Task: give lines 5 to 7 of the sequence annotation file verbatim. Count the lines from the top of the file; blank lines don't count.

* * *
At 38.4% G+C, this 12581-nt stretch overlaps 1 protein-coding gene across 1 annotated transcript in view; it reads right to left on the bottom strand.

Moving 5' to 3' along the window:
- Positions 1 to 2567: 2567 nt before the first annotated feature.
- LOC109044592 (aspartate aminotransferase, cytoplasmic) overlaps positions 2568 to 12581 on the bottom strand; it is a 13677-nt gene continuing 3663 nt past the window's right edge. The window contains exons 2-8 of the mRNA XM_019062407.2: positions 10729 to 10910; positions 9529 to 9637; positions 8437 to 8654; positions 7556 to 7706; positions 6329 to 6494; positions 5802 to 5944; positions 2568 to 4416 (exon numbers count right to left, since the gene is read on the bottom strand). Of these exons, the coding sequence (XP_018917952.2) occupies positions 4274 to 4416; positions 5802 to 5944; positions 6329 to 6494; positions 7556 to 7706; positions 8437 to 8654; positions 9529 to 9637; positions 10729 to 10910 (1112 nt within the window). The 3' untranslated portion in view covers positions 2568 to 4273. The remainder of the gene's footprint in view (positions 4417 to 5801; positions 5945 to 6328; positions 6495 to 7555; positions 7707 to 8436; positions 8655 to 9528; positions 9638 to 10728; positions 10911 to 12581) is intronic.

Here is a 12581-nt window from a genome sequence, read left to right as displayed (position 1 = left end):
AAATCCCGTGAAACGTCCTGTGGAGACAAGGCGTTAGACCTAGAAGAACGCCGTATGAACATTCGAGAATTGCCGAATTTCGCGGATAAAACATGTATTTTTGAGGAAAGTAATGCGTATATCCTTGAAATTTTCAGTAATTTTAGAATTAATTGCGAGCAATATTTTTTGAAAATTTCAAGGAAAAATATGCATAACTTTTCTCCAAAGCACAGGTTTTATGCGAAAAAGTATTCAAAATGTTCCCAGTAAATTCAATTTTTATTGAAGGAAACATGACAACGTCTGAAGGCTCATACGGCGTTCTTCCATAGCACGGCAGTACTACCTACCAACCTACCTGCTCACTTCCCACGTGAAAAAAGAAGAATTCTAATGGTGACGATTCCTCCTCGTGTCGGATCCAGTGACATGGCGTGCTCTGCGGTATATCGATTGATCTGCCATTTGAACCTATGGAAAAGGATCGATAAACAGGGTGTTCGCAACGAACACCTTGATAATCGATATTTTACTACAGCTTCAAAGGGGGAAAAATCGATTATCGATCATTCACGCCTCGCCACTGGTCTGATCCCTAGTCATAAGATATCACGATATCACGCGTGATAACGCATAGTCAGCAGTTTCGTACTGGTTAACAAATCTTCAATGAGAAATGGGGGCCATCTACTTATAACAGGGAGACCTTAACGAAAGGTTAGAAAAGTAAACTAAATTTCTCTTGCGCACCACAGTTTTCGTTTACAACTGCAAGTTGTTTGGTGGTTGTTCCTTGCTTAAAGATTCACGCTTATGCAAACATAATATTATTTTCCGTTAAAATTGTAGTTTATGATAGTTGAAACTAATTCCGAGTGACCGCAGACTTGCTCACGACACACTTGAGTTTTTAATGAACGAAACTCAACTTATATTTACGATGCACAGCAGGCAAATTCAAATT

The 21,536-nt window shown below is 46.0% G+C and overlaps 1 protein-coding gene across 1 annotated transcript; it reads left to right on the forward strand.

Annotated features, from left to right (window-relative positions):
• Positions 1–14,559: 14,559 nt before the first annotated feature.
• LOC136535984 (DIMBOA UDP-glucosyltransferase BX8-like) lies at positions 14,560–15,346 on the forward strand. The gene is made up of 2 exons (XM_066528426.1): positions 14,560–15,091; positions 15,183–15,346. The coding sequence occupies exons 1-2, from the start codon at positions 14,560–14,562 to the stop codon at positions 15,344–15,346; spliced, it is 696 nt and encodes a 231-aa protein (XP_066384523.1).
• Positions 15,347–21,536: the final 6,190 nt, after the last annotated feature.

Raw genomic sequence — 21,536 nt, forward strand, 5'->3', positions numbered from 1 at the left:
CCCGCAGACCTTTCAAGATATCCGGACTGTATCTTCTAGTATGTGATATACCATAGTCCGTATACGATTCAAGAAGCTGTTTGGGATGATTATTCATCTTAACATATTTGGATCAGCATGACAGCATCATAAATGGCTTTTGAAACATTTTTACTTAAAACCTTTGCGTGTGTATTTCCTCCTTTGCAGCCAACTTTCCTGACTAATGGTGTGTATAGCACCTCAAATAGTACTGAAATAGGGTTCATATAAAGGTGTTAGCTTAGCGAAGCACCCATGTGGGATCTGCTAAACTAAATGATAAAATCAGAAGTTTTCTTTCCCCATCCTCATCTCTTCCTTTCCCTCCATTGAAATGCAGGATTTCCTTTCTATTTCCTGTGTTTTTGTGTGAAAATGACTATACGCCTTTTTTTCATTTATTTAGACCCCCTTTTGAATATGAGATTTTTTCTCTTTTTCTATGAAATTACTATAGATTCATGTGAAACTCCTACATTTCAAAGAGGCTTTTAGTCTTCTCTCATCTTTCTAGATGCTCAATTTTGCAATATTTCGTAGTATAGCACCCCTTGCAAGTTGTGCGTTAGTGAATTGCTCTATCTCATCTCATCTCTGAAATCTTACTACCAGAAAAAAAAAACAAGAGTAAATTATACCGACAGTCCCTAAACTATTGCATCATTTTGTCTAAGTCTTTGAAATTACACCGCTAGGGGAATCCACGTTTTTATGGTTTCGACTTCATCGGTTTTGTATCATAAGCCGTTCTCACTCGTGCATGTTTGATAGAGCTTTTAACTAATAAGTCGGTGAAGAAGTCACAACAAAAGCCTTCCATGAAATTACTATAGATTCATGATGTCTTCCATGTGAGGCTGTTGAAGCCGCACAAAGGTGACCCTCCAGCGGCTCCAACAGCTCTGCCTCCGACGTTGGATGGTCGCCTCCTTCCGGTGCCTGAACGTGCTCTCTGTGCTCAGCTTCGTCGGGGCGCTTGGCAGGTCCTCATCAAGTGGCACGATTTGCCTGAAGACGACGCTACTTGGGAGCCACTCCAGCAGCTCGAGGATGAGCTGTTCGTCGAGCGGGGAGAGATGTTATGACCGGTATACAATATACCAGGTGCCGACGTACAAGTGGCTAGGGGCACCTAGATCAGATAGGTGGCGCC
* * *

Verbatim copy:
Here is a 12581-nt window from a genome sequence, read left to right as displayed (position 1 = left end):
AAATCCCGTGAAACGTCCTGTGGAGACAAGGCGTTAGACCTAGAAGAACGCCGTATGAACATTCGAGAATTGCCGAATTTCGCGGATAAAACATGTATTTTTGAGGAAAGTAATGCGTATATCCTTGAAATTTTCAGTAATTTTAGAATTAATTGCGAGCAATATTTTTTGAAAATTTCAAGGAAAAATATGCATAACTTTTCTCCAAAGCACAGGTTTTATGCGAAAAAGTATTCAAAATGTTCCCAGTAAATTCAATTTTTATTGAAGGAAACATGACAACGTCTGAAGGCTCATACGGCGTTCTTCCATAGCACGGCAGTACTACCTACCAACCTACCTGCTCACTTCCCACGTGAAAAAAGAAGAATTCTAATGGTGACGATTCCTCCTCGTGTCGGATCCAGTGACATGGCGTGCTCTGCGGTATATCGATTGATCTGCCATTTGAACCTATGGAAAAGGATCGATAAACAGGGTGTTCGCAACGAACACCTTGATAATCGATATTTTACTACAGCTTCAAAGGGGGAAAAATCGATTATCGATCATTCACGCCTCGCCACTGGTCTGATCCCTAGTCATAAGATATCACGATATCACGCGTGATAACGCATAGTCAGCAGTTTCGTACTGGTTAACAAATCTTCAATGAGAAATGGGGGCCATCTACTTATAACAGGGAGACCTTAACGAAAGGTTAGAAAAGTAAACTAAATTTCTCTTGCGCACCACAGTTTTCGTTTACAACTGCAAGTTGTTTGGTGGTTGTTCCTTGCTTAAAGATTCACGCTTATGCAAACATAATATTATTTTCCGTTAAAATTGTAGTTTATGATAGTTGAAACTAATTCCGAGTGACCGCAGACTTGCTCACGACACACTTGAGTTTTTAATGAACGAAACTCAACTTATATTTACGATGCACAGCAGGCAAATTCAAATT

The 21,536-nt window shown below is 46.0% G+C and overlaps 1 protein-coding gene across 1 annotated transcript; it reads left to right on the forward strand.